Source: (2004) In, Lukas H. Meyer, ed., Justice in Time: Responding to Historical Injustice. Baden-Baden: Nomos Verlagsgesellschaft. Pp. 319-333.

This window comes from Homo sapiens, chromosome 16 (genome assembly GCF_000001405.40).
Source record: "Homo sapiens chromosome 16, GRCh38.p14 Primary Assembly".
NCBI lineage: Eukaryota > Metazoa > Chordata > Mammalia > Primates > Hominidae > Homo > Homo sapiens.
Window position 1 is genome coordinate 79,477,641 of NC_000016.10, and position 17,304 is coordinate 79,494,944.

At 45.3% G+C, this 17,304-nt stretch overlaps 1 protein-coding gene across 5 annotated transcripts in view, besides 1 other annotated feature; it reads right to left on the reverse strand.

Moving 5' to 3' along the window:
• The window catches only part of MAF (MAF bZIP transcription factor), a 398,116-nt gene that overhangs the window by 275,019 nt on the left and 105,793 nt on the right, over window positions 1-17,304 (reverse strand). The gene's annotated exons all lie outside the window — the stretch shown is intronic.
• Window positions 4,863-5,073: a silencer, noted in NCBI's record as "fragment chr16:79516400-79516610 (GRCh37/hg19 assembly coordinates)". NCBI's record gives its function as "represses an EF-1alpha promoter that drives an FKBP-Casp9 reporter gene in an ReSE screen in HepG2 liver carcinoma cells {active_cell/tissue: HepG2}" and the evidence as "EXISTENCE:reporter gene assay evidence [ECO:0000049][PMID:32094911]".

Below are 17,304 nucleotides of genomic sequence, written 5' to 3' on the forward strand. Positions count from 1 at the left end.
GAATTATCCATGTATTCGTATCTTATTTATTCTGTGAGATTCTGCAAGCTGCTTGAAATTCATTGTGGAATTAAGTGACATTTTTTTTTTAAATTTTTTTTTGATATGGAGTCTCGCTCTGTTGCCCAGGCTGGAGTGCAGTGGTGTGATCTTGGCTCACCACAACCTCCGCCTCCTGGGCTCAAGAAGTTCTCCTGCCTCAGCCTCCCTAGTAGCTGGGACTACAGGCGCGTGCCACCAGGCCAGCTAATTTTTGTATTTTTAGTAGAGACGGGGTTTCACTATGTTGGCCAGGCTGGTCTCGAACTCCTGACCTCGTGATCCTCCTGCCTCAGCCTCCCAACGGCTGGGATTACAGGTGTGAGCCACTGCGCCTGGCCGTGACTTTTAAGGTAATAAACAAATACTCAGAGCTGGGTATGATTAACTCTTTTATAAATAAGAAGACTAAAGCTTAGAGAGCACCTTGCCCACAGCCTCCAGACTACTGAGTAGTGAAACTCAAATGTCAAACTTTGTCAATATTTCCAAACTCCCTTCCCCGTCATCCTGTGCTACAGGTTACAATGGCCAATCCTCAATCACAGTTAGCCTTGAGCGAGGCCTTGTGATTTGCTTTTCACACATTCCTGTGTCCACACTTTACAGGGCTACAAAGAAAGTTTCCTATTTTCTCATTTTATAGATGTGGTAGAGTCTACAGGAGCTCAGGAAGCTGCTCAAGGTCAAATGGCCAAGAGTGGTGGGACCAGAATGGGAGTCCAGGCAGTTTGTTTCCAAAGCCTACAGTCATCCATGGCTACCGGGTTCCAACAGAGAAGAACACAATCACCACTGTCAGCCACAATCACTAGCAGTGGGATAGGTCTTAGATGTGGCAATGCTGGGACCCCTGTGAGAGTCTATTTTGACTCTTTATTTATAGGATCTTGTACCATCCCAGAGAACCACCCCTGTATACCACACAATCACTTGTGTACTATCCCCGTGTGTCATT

In practical terms, it often appears that â€œmight is rightï¿½? when it comes to controversies and conflicts within and between nations about claims to land. Yet, contends Andrei Marmor, it must not be conceded that this is the case. The claims and actions of peoples and nations regarding territorial possession should be subjected to moral scrutiny. Claims of entitlement to land should be justified by moral considerations, not just by virtue of actual possession and might. Upon these moral bases, Marmor evaluates the legitimacy of Israelâ€™s holding of certain territories â€“ during its war for independence and then after the 1967 war â€“ and the Palestiniansâ€™ right of return to those lands. In particular, Marmor assesses the perspectives of Liberal Zionism with respect to the legitimacy of territorial holdings by the state of Israel. Marmor argues that Liberal Zionism faces irresolvable conflicts in its perspectives about entitlement to land and its moral claims to support those perspectives.
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